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Are you retreading your truck’s tires to the right position?

David Sickels is the Senior Editor of Fleet Equipment. He has a history of working in the media, marketing and automotive industries in both print and online.

Let’s say you retread a pair of new, premium steer tire casings. Where on your truck do they go next?

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The most common answer is probably the drive position. But what if you equipped them back onto the steer position?

Bridgestone Americas’ Kyle Chen, brand manager of truck and bus radial tires for the U.S. and Canada, says fleets that retread steer tires and put them back onto the steer axle aren’t as uncommon as you might think, adding it is a misconception that this is always an unsafe practice.

“The Department of Transportation (DOT) prohibits the use of retreads in the steer position on buses only,” Chen says. “Many fleets find that utilizing retreads in the steer position is a safe and efficient way to maximize tire asset utilization. In some operations, including the waste, construction and delivery industries, many fleets find efficiency in using retreads starting at the steer position.”


Charles Luther of Triangle Tire USA also says it’s safe to use retreads on the steer position, but adds the fleets that will see the most benefit by doing so are generally those that operate at lower speeds.

“Fleets that use retreads on the steer axle are primarily local fleets such as large city refuse fleets, city delivery vehicles of various sizes, and any equipment used in street maintenance. These fleets operate at lower speeds and are often used in stop and go operations in a tough inner-city environment,” Luther says. “Over-the-highway, long-haul operations will, in almost all cases, run new tires on the steer axle. This is the norm and certainly contributes to driver peace of mind.”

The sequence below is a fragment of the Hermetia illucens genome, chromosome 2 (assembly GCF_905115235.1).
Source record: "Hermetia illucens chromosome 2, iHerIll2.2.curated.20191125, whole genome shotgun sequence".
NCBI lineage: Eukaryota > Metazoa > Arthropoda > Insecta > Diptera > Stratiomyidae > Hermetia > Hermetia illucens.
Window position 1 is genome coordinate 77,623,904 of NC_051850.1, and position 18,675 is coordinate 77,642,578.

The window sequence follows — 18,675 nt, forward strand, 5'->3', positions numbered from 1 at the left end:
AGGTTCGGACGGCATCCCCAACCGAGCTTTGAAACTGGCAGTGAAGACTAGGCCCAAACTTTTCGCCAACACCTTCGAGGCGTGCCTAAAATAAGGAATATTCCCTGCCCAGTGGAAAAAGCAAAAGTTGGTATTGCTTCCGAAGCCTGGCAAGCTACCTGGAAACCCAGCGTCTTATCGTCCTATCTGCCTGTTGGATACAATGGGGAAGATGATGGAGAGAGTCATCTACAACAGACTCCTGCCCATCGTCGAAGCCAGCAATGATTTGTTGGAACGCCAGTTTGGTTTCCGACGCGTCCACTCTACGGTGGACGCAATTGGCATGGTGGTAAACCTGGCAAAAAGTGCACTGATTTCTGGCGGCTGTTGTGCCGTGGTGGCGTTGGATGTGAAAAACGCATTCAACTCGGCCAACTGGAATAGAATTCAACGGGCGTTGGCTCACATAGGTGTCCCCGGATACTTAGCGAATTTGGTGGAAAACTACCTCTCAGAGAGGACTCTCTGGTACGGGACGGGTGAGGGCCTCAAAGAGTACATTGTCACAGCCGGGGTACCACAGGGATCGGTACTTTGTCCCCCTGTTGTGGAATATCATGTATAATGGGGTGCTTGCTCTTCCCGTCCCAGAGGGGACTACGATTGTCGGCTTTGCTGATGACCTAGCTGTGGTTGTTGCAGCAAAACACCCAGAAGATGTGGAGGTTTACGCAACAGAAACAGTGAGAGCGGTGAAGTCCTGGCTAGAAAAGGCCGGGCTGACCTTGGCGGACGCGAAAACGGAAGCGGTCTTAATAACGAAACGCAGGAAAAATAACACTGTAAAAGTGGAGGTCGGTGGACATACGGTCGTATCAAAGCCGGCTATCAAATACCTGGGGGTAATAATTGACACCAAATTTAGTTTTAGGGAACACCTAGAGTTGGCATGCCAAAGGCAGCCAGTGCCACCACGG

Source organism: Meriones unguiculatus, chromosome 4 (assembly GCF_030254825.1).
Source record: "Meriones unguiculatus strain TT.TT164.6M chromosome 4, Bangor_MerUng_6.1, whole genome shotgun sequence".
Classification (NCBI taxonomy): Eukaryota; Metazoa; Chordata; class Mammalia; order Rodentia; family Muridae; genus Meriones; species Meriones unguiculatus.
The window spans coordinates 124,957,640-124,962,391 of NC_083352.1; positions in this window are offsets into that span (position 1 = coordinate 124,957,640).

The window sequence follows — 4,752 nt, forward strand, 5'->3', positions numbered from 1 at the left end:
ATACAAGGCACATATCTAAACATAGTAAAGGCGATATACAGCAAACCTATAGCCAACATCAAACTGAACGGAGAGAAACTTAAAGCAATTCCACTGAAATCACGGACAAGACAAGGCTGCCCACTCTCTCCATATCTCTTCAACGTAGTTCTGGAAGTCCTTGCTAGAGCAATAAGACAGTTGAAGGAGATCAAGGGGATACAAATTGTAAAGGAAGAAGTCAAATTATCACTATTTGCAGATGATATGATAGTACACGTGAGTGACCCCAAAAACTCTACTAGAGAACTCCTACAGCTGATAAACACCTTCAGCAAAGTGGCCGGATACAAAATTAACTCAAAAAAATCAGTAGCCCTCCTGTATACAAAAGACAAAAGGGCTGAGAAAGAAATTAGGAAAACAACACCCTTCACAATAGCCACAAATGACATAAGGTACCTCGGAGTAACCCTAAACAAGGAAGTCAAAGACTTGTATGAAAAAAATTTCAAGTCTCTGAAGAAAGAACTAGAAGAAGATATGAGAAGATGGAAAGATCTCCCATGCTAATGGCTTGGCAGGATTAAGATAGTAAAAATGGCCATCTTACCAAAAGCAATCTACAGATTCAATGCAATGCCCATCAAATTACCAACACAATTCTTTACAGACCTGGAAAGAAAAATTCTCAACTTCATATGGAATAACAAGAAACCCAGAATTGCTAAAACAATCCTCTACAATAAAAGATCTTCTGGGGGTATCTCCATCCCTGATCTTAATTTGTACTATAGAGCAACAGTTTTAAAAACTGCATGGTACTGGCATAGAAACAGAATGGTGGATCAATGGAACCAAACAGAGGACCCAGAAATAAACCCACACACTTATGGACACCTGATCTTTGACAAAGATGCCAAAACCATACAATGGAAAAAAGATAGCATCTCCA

The tried-and-true method of using new tires on the steer position, moving them back to the drive position for the first retread and finally to the trailer position for the next retread works well for long-haul fleets due to application, he says.

“Drive axles tend to be a more demanding environment due to the torque of the drive train; therefore less aged casings or first time retreaded tires are preferred for this demanding position,” Luther says. “Trailer tires, not subject to torque, are certainly a better position for a second cap casing, and these retreads tend to have a shallower tread applied specifically designed to reduce the free rolling wear often seen in trailer tires.”


“Every fleet handles casing progression differently,” adds Yokohama Tire’s Sr. Manager of Field Engineering Pat Keating. “Many fleets will retread a drive tire back into the drive position.”


Tires are expensive and small changes can affect your bottom line in big ways. If you’re thinking of switching up your tire program, take it from Chen and don’t do it alone.

“While retreading is an essential component of any tire program to drive lowest total cost of ownership, fleets should work with a trusted service provider to fully realize the benefits of a comprehensive tire program,” Chen says. “There are many aspects of a tire program, such as casing age specifications, repair specifications, number of times a casing is retreaded, and wheel position placement that can drive real cost savings for fleets. Bridgestone recommends fleets work closely with a trusted dealer partner to develop a custom tire program, inclusive of retreads, to ensure the process is tailored to their business needs.”



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